Jim Sullivan Ink
Jim Sullivan
March 22, 2011

Would it be hyperbolic to suggest you’ve never see anything quite like this? I don’t think so. Here’s the deal: Simon Powers is the central character of Tod Machover’s “Death and the Powers: The Robots’ Opera,” up at the Cutler Majestic Theatre Tuesday March 22 & Friday March 25. Like many of us, Powers isn’t too crazy about dying. But Powers, in his 60s and facing the final (or is it?) curtain would like to keep on going in some manner. So this inventor/businessman with both money and known builds the “System” – a complex robotic world in which he can download himself so that his voice and visions continue after the corporeal Powers doesn’t. Powers, played by opera great James Maddalena, exits early in the production and soon becomes a disembodied off-stage presence. He communicates with his family and colleagues through a network of mobile robots, movable LED-flashing walls and a gigantic, musical chandelier.

I did an interview with Machover, which is up now at www.timeoutboston.com. Machover is quite a talker and here are some of his thoughts that didn’t make that cut.

Machover had the germ of this idea ten years ago. He developed it with former Poet Laureate, librettist Robert Pinsky, A.R.T. artistic director Diane Paulus and her husband, writer Randy Weiner. Alex MacDowell, who did production design for “Minority Report,” constructed the dazzling set. Gil Rose conducts the 15-piece Boston Modern Opera Project.

It debuted last September in Monte Carlo. (Hefty financial support for the opera was provided by the Futurum Association in Monaco.)

Machover, 57, is the head of MIT’s Media Lab’s Hyperinstruments/Opera of the Future Group. A cellist, Machover has written scads of songs and four previous operas. And as an inventor, he developed the technology behind a couple little things called Rock Band and Guitar Hero

Did you ever have a point of worrying this was too difficult to translate to an audience?
This world - the story, the words, the look – was all done before very much music was written. To be honest, I was petrified. I looked at this and said, “I really believe in this, but first of all, this is a crazy story about a guy who disappears and the stage has to come alive and we have to make these characters so that people care about them. And some of the ideas are abstract.” It’s got to come alive – yes through the set, yes through the words - but it’s an opera so it has to come alive through the music. Am I going to find the right music to do this?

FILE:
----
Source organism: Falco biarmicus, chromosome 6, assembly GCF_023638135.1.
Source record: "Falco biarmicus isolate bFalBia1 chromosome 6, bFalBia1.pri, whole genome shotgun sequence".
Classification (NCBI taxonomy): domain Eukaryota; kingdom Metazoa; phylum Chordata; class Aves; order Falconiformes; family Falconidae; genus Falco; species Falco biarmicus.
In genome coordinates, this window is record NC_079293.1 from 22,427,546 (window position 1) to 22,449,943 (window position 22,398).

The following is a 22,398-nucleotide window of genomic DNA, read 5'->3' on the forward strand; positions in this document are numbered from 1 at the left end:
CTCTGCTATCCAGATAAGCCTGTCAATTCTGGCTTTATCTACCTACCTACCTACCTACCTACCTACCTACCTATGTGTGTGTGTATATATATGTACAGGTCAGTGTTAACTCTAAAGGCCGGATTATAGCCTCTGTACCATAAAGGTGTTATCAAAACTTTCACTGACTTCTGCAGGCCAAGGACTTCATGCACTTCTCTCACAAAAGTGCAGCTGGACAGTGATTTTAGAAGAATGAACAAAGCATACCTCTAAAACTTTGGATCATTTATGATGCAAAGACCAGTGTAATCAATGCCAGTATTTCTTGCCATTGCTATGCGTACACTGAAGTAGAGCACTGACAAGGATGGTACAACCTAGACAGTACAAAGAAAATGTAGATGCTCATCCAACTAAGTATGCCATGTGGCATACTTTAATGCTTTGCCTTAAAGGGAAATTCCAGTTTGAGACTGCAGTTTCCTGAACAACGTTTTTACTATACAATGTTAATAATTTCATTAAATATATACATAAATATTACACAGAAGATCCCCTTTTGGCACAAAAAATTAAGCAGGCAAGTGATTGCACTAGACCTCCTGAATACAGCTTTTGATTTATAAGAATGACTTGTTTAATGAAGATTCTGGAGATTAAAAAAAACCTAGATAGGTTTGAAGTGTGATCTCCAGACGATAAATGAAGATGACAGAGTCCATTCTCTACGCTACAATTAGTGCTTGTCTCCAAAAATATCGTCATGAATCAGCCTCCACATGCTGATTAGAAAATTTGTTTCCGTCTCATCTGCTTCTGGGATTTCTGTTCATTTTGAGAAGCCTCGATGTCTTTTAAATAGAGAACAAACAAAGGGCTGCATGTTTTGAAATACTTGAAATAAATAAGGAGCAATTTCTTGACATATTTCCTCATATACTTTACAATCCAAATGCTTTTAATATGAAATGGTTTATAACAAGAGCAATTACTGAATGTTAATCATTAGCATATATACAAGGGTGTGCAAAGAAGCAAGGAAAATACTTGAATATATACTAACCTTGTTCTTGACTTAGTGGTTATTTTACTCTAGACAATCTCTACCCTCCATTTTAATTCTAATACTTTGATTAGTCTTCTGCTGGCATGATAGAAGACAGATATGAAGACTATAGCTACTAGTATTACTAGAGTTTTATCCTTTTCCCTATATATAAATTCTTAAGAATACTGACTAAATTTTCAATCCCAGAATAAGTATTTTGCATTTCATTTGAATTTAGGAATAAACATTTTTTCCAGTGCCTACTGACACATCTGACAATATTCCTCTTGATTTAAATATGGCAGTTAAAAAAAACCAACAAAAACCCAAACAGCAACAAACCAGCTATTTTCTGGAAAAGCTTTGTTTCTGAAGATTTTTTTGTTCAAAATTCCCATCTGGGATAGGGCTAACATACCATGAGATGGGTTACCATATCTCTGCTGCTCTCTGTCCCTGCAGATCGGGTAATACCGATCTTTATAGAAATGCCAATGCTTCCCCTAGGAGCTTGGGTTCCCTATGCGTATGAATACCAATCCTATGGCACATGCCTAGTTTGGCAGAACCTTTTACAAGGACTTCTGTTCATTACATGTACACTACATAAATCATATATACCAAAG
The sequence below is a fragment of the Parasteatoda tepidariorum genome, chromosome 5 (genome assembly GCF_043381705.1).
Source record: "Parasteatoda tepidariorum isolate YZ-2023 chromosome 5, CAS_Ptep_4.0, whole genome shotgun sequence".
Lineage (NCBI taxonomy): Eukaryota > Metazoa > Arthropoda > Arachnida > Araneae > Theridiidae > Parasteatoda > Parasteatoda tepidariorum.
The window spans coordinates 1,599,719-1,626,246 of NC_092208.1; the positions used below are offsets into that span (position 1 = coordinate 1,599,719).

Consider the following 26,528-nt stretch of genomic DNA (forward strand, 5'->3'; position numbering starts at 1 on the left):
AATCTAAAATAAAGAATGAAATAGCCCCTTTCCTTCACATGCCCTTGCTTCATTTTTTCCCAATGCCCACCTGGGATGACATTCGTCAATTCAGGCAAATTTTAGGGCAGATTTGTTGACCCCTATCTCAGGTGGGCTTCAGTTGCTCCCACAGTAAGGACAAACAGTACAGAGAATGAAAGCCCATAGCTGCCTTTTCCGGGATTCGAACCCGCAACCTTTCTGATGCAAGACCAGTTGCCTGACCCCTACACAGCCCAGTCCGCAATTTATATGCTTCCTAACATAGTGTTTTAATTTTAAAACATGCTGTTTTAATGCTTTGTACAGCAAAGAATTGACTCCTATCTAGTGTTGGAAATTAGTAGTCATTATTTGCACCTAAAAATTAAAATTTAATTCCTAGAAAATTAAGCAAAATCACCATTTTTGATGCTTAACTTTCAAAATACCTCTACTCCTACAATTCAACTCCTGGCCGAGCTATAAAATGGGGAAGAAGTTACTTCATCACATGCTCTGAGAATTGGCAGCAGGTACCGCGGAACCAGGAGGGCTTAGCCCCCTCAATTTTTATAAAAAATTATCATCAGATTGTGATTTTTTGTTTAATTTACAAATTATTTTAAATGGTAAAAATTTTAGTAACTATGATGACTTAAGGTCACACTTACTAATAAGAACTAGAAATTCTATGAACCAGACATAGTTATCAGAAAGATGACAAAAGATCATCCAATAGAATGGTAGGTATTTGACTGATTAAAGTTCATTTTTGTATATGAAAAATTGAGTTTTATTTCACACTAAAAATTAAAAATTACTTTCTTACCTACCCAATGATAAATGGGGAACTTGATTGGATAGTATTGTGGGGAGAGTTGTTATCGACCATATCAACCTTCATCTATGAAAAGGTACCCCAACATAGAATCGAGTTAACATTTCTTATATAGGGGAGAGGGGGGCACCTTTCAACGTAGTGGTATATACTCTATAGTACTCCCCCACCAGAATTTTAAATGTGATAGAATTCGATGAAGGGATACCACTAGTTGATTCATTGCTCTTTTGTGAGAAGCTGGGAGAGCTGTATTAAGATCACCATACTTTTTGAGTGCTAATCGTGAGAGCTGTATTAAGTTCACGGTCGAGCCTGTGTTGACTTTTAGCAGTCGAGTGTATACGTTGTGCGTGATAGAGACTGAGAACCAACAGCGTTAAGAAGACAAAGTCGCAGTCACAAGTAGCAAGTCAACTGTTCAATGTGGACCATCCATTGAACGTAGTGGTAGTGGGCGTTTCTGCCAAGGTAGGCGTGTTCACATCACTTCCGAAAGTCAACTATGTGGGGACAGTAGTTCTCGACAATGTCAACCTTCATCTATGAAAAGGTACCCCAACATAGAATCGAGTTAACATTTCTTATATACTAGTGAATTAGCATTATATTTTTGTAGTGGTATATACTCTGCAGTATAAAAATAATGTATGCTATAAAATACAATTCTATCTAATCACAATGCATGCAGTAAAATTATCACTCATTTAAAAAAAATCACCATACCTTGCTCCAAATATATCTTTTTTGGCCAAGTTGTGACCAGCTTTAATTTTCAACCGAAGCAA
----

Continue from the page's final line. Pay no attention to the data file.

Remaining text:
You’ve got a lot of robots and a lot technology that must be synched up to work right. Any thoughts about that considering, oh, “Spider-Man” and the troubles on Broadway?
It’s a live show. Unlike “Spider-man,” well, first of all this has been working. I think people are going to “Spider’man” partly because somebody could fall. This show in many ways, we wanted to create this paradox, which is we don’t want people to go thinking about the technology, you want it to feel the show is going to work and these are objects we accept. On the other hand, it’s important that it’s a live show. It’s not a movie, it’s not fake, these are real robots and they might break. And like live performers, they forget a word or miss a note and unless you’re in the show you don’t really know but all the technological infrastructure is the same. It’s the real thing and every night it’s really well engineered but there’s always something that isn’t quite right.

Hey if these robots go bad, will they kill the audience?
Well I think the people who really afraid are the poor musicians in the orchestra pit. They’re good friends, but they’re the ones that look at me and say, “Could you put a net over the orchestra pit?” They won’t, but if they went bad, they could go over the lip of the stage into the orchestra pit but they’d get stopped there rather than go into audience. They’d be caught by the musicians or on the musicians.

You worked with some pretty heavy hitters here: A.R.T. director Diane Paulus, her husband, writer Randy Weiner, Robert Pinsky, Alex MacDowell. How did it work, ego-wise?